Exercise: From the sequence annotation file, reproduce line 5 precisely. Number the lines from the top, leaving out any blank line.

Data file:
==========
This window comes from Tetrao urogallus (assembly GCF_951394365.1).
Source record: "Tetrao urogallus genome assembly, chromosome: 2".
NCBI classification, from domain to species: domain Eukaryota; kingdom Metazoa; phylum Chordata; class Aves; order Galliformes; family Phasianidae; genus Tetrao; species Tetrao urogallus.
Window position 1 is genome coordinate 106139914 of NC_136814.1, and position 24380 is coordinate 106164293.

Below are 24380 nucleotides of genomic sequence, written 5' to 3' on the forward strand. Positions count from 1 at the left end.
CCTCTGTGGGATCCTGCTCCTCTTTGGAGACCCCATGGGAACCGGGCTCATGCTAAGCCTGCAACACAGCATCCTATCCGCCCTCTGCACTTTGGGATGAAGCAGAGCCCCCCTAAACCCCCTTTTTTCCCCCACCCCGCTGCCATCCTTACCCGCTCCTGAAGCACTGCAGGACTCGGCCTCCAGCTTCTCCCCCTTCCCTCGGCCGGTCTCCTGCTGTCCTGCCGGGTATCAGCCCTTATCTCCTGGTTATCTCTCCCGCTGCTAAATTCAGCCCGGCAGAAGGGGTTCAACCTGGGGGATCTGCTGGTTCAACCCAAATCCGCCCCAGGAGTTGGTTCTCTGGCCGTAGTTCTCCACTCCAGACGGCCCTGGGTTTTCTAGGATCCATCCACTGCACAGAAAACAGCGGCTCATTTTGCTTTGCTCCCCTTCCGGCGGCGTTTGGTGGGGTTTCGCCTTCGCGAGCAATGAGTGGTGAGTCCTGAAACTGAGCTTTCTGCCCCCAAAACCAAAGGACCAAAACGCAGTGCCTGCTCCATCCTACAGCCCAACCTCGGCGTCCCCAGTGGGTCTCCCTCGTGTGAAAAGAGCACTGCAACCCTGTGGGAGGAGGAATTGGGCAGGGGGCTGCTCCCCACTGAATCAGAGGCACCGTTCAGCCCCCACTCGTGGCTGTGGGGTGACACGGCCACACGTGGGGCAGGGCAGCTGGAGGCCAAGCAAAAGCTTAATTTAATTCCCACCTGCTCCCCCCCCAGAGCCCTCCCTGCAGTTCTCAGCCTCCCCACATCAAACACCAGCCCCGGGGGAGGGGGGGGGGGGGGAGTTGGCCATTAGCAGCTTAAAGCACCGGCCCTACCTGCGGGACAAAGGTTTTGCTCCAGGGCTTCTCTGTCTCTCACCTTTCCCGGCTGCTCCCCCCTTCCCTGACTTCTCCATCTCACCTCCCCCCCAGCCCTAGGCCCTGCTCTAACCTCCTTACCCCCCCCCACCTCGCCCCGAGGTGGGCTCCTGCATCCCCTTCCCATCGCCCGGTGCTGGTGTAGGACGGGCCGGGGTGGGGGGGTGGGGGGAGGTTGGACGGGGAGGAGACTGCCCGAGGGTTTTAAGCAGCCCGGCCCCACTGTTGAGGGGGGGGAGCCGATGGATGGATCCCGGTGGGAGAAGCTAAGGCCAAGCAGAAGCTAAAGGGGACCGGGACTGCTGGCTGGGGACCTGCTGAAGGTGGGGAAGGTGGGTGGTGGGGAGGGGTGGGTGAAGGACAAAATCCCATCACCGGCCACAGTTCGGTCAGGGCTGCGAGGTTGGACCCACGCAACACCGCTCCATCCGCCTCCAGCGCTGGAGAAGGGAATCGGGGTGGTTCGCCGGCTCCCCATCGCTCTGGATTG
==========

Below are 24380 nucleotides of genomic sequence, written 5' to 3' on the forward strand. Positions count from 1 at the left end.